myStatement.setString((2 * i) + 1, myArray[i][1]);
    myStatement.setString((2 * i) + 2, myArray[i][2]);
}

myStatement.executeUpdate();
3
  • This is a much faster and better approach in entire answer. This should be the accepted answer Nov 9, 2017 at 8:25
  • 2
    As mentioned in the accepted answer, some JDBC drivers / databases have limits on the number of rows you can include in an INSERT statement. In the case of the above example, if myArray has a greater length than that limit, you'll hit an exception. In my case, I have a 1,000 row limit which elicits the need for a batch execution, because I could be potentially updating more than 1,000 rows on any given run. This type of statement should theoretically work fine if you know you're inserting less than the maximum allowed. Something to keep in mind. May 3, 2018 at 19:44
  • To clarify, the above answer mentions JDBC driver / database limitations on batch length, but there may also be limits on number of rows included in an insert statement, as I've seen in my case. May 3, 2018 at 19:52
3

In case you have auto increment in the table and need to access it.. you can use the following approach... Do test before using because getGeneratedKeys() in Statement because it depends on driver used. The below code is tested on Maria DB 10.0.12 and Maria JDBC driver 1.2

Remember that increasing batch size improves performance only to a certain extent... for my setup increasing batch size above 500 was actually degrading the performance.

public Connection getConnection(boolean autoCommit) throws SQLException {
    Connection conn = dataSource.getConnection();
    conn.setAutoCommit(autoCommit);
    return conn;
}

private void testBatchInsert(int count, int maxBatchSize) {
    String querySql = "insert into batch_test(keyword) values(?)";
    try {
        Connection connection = getConnection(false);
        PreparedStatement pstmt = null;
        ResultSet rs = null;
        boolean success = true;
        int[] executeResult = null;
        try {
            pstmt = connection.prepareStatement(querySql, Statement.RETURN_GENERATED_KEYS);
            for (int i = 0; i < count; i++) {
                pstmt.setString(1, UUID.randomUUID().toString());
                pstmt.addBatch();
                if ((i + 1) % maxBatchSize == 0 || (i + 1) == count) {
                    executeResult = pstmt.executeBatch();
                }
            }
            ResultSet ids = pstmt.getGeneratedKeys();
            for (int i = 0; i < executeResult.length; i++) {
                ids.next();
                if (executeResult[i] == 1) {
                    System.out.println("Execute Result: " + i + ", Update Count: " + executeResult[i] + ", id: "
                            + ids.getLong(1));
                }
            }
        } catch (Exception e) {
            e.printStackTrace();
            success = false;
        } finally {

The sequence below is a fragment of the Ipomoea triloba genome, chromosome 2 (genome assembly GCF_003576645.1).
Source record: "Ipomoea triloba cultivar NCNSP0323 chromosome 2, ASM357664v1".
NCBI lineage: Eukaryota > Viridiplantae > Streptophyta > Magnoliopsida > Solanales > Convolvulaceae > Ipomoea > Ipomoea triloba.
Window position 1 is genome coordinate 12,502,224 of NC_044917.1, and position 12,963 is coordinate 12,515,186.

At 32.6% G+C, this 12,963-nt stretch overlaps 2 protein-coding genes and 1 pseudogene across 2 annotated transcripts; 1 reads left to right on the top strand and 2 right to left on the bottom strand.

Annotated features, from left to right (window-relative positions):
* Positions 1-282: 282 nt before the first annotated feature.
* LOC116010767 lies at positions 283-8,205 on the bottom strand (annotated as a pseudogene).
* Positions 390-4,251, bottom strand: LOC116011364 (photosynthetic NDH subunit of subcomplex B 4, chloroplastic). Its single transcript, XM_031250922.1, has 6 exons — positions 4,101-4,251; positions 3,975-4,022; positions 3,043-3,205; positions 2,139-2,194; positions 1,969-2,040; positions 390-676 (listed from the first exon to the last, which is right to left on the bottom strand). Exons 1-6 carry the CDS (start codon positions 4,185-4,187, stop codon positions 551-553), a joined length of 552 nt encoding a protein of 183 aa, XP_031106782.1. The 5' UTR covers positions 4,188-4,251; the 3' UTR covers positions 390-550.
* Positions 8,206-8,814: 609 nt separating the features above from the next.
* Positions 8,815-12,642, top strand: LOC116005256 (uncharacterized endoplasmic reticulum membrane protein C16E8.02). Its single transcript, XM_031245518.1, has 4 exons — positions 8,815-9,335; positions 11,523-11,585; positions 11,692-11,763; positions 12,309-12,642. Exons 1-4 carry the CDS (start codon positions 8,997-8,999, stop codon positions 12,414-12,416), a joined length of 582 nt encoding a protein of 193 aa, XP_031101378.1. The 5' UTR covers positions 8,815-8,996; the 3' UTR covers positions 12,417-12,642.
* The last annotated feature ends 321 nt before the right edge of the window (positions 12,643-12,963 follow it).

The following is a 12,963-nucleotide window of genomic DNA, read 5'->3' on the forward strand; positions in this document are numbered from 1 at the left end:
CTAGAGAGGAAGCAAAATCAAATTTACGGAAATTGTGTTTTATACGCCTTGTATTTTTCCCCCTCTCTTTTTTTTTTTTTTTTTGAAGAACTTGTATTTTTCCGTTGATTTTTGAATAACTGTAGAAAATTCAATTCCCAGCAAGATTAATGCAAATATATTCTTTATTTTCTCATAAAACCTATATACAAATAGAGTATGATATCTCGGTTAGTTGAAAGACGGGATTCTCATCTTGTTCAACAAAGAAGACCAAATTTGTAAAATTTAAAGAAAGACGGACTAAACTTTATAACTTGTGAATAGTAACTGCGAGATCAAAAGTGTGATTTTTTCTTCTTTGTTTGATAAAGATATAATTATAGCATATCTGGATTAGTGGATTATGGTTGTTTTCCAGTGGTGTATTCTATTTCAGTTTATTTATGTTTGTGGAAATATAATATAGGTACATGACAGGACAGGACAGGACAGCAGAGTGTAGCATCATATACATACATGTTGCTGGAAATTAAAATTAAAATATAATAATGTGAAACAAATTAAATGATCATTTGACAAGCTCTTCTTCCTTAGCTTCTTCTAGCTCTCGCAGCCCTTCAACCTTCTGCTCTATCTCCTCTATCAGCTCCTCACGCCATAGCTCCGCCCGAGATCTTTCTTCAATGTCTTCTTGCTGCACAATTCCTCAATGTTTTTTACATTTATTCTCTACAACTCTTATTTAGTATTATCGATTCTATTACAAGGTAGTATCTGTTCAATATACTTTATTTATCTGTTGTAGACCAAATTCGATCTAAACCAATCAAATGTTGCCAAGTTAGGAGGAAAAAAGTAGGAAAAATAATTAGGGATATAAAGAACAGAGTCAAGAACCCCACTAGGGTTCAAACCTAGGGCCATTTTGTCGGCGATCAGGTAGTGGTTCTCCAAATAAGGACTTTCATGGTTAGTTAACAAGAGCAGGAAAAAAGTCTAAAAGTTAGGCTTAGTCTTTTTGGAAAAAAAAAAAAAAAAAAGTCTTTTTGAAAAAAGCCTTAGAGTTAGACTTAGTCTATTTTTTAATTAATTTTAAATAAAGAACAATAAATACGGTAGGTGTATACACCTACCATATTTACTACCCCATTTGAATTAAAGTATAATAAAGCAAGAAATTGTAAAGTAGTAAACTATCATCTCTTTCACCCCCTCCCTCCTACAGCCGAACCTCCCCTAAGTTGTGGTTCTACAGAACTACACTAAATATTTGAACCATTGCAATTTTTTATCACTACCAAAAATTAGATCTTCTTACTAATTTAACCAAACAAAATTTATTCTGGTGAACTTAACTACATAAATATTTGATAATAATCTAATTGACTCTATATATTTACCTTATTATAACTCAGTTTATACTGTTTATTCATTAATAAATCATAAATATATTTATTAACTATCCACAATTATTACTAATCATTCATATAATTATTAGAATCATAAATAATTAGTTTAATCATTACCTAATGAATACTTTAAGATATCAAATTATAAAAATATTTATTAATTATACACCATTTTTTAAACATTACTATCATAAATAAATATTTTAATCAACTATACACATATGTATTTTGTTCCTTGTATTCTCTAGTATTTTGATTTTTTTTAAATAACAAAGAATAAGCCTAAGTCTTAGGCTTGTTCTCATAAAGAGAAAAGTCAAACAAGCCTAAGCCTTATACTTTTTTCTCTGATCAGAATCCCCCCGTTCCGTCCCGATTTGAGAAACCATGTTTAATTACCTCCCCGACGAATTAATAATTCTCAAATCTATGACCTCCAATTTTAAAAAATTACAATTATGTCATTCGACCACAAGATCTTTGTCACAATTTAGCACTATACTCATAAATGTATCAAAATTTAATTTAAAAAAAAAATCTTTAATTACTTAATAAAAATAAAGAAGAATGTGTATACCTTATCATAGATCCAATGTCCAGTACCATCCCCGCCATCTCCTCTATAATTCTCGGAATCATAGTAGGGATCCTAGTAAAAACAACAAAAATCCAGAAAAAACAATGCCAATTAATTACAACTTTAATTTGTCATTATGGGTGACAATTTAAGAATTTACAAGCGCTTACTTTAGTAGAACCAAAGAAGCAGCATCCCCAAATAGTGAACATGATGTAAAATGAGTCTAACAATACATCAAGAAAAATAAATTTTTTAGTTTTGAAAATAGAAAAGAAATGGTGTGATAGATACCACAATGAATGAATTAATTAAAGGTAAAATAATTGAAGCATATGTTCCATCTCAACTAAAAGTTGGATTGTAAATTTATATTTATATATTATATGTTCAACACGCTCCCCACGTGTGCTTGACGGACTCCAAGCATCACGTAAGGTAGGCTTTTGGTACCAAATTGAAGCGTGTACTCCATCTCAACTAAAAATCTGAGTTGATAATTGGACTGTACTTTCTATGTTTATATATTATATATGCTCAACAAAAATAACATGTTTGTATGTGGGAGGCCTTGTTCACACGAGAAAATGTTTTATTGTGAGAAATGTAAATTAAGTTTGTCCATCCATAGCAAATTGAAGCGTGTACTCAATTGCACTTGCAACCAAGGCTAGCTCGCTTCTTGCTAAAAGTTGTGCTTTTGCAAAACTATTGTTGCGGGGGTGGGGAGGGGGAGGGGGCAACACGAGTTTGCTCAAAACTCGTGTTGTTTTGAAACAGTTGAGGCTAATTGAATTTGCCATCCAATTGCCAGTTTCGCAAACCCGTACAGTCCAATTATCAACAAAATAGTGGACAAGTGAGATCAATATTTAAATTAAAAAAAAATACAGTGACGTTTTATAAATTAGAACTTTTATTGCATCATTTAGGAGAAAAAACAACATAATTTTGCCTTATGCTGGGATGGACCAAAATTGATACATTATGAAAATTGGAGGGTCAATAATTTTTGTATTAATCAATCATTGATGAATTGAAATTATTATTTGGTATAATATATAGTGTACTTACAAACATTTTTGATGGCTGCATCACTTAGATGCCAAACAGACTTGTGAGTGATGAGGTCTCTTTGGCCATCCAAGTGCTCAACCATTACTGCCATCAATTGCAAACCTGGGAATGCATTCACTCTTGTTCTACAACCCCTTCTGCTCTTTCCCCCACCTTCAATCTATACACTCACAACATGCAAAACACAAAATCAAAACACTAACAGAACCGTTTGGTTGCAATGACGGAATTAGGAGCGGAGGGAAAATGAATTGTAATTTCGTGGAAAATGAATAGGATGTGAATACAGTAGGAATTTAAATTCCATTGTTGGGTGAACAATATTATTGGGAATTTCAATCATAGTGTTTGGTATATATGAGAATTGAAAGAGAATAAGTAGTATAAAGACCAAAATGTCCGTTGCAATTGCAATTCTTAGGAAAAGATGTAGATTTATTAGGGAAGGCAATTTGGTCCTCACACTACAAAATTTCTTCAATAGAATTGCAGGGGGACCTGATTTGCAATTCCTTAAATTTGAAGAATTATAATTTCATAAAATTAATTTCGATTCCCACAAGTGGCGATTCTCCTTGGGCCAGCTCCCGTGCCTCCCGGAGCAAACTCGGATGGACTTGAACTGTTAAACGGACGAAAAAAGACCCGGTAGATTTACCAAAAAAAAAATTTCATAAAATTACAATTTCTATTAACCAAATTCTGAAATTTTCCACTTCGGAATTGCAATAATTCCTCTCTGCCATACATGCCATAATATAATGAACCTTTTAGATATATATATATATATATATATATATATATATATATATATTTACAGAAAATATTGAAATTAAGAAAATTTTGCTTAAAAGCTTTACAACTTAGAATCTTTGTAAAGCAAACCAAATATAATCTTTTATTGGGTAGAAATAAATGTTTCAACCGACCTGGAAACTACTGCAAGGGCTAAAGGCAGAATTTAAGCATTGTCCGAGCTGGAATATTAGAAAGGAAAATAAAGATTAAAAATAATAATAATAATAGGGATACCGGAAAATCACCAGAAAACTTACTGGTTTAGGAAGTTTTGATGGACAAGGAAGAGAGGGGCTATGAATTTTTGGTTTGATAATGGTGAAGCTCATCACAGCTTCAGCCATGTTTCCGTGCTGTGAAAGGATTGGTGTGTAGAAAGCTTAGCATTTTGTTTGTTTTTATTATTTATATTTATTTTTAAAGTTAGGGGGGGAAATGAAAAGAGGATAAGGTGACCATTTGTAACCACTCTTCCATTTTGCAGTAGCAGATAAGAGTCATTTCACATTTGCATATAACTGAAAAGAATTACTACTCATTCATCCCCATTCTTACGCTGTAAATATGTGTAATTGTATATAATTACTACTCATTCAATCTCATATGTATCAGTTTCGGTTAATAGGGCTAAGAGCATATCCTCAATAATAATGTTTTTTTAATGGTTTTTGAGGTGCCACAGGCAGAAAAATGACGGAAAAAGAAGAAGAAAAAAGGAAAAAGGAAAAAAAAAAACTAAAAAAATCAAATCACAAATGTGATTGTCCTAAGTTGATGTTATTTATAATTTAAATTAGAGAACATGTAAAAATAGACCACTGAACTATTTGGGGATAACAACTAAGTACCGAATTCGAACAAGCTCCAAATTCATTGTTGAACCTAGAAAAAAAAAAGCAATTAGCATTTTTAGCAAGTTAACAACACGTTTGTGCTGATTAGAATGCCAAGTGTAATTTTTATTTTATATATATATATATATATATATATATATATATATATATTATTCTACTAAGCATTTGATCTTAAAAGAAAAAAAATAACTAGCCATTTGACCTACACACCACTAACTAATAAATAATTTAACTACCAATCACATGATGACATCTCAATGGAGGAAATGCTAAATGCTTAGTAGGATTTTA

if (rs != null) {
                rs.close();
            }
            if (pstmt != null) {
                pstmt.close();
            }
            if (connection != null) {
                if (success) {
                    connection.commit();
                } else {
                    connection.rollback();
                }
                connection.close();
            }
        }
    } catch (SQLException e) {
        e.printStackTrace();
    }
}
0

This might be helpful in your case of passing array to PreparedStatement.

Store the required values to an array and pass it to a function to insert the same.

String sql= "INSERT INTO table (col1,col2)  VALUES (?,?)";
String array[][] = new String [10][2];
for(int i=0;i<array.size();i++){
     //Assigning the values in individual rows.
     array[i][0] = "sampleData1";   
     array[i][1] = "sampleData2";
}
try{
     DBConnectionPrepared dbcp = new DBConnectionPrepared();            
     if(dbcp.putBatchData(sqlSaveAlias,array)==1){
        System.out.println("Success"); 
     }else{
        System.out.println("Failed");
     }
}catch(Exception e){
     e.printStackTrace();
}

putBatchData(sql,2D_Array)

public int[] putBatchData(String sql,String args[][]){
        int status[];
        try {
            PreparedStatement stmt=con.prepareStatement(sql);
            for(int i=0;i<args.length;i++){
                for(int j=0;j<args[i].length;j++){
                    stmt.setString(j+1, args[i][j]);
                }            
                stmt.addBatch();
                stmt.executeBatch();
                stmt.clearParameters();
            }
            status= stmt.executeBatch();             
        } catch (Exception e) {
            e.printStackTrace();
        } 
        return status;
    }
0

It is possible to submit multiple updates in JDBC.

We can use Statement, PreparedStatement, and CallableStatement objects for batch update with disabled auto-commit.

addBatch() and executeBatch() functions are available with all statement objects to have BatchUpdate.

Here addBatch() method adds a set of statements or parameters to the current batch.